Let's say we want to free the total memory used by a linked list in a program, I generally do it like this

typedef struct linked_list
{
    int some_data;
    struct linked_list *link;
}NODE;

int free_memory(NODE * head)
{
    NODE * temp = NULL;
    
    if(head == NULL)
        return 0;       //  FAILURE IN FREEING MEMORY
    else
    {
        while(head != NULL)
        {
            temp = head;
            head = head -> link;
            free(temp);
        }
    }
    
    return 1;           //  SUCCESS IN FREEING MEMORY
}

Now suppose I've created an array

int * create_array(int size_of_array)
{
    int * array = (int *)calloc(size_of_array,sizeof(int));
    
    return array;
}

Rarely have I seen books freeing memory but sometimes I've seen this

# define SIZE 5

int * create_array( int );

int main()
{
    int * my_array = create_array(SIZE);
    
    //  SOME OPERATION HAS BEEN DONE ON THE ARRAY
    //  NOW FREEING MEMORY
    
    free(my_array);
    
    return 0;
}

But I free memory like this

# define SIZE 5

int * create_array( int );

int main()
{
    int * my_array = create_array(SIZE);
    
    //  SOME OPERATION HAS BEEN DONE ON THE ARRAY
    //  NOW FREEING MEMORY
    
    free_memory(my_array, SIZE);
    
    return 0;
}
    
int free_memory (int * array, int size_of_array)
{
    if(array == NULL)
        return 0;
    else
    {
        int i;
        for(i = size_of_array - 1; i >= 0; i--)
        {
            free(array[i]);
        }
    }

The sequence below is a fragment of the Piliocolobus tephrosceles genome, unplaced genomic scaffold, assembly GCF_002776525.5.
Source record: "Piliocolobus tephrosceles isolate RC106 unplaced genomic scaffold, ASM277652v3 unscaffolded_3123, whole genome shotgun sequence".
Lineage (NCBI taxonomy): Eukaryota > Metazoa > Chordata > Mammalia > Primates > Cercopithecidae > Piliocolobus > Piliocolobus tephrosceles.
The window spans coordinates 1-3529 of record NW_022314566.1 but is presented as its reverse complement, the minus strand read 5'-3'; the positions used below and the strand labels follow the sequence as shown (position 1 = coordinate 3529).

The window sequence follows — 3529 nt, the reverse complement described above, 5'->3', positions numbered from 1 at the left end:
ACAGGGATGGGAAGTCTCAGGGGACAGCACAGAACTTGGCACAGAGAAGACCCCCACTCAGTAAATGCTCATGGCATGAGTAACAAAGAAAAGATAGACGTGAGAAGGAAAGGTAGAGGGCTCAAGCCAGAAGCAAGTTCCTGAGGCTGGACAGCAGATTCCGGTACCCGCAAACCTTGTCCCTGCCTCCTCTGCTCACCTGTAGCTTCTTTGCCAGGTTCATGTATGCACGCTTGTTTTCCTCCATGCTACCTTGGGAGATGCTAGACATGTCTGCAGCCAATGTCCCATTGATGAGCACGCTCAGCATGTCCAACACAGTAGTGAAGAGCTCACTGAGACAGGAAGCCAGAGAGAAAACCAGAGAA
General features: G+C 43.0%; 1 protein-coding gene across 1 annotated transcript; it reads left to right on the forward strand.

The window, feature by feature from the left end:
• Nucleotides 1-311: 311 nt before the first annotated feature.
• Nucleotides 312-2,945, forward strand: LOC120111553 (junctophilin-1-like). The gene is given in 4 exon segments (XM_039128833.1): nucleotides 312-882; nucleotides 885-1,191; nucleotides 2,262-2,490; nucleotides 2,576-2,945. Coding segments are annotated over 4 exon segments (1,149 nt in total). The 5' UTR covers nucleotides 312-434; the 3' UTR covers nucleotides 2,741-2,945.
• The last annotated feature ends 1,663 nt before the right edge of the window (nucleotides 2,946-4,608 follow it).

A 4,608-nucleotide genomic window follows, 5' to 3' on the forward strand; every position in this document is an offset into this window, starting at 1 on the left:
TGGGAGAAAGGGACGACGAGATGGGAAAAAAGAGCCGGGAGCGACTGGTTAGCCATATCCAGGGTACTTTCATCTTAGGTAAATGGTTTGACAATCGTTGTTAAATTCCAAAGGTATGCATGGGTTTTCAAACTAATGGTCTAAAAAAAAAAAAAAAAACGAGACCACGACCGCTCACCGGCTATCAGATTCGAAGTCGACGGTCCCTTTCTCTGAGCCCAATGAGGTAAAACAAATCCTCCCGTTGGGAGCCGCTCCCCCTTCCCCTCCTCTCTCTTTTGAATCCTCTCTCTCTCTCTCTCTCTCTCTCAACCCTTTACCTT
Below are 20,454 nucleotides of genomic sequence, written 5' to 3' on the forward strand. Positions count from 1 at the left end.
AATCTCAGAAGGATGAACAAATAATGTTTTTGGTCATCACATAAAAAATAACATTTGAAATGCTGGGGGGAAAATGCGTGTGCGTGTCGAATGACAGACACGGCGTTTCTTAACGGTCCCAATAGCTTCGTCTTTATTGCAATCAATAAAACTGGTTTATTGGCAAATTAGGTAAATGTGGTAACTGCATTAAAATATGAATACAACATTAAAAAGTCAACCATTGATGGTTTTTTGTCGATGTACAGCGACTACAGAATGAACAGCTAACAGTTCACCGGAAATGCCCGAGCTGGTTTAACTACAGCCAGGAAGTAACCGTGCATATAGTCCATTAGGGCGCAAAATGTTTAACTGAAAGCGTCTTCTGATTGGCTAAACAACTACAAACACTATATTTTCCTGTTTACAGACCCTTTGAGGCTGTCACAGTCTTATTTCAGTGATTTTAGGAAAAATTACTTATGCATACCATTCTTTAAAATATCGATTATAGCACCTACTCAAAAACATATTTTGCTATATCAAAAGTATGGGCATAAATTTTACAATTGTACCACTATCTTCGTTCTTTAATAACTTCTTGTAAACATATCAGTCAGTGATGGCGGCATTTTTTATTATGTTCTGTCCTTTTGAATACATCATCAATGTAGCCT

return 1;
}

So in a nut-shell, when we are freeing a linked list, we are freeing each node separately, but when we are freeing an array, the books are freeing only the first address.

Why this disparity?

(I'm sorry if this is a n00b question :P but i need to know)

The rule is -- one free() call for each malloc() or calloc() call. You can not free() something that was never malloced. In the case of the linked list, each node of the list was allocated by calling malloc(), therefore each node must be destroyed by calling free(). In the case of the array, there was only one call to malloc(), therefore there need be only one call to free().

int * my_array = (int *)calloc(SIZE,sizeof(int)); [ ][ ][ ][ ][ ] // SOME INPUT OF NUMBERS [1][2][3][4][5] free(my_array); But each of the array elements individually have an address
So when we free(my_array) , all of them dissapear together [poof!][poof!][poof!][poof!][poof!] Is this what happens?

Or this [poof!] <- first address Then what happens to the rest of the elements?

When you call malloc() or calloc() you have to tell it how many bytes of memory you want allocated. In the case of the array, you told it you wanted to allocate SIZE * sizeof(int) number of bytes. When SIZE is defined as 5 and sizeof(int) is 4 then free() will allocate 4*5 = 20 bytes of memory. malloc() searches its list of free memory and returns a pointer to some block of consecutive bytes of memory that is at least (meaning it could be larger) 20 bytes. So when you call free() you are telling it to put that block of 20 bytes back into the free memory pool so that it can be re-used again. The memory doesn't just magically disappear -- the memory is still there its just that your program can not use it again until the program calls malloc() again.

Edited 6 Years Ago by Ancient Dragon: n/a

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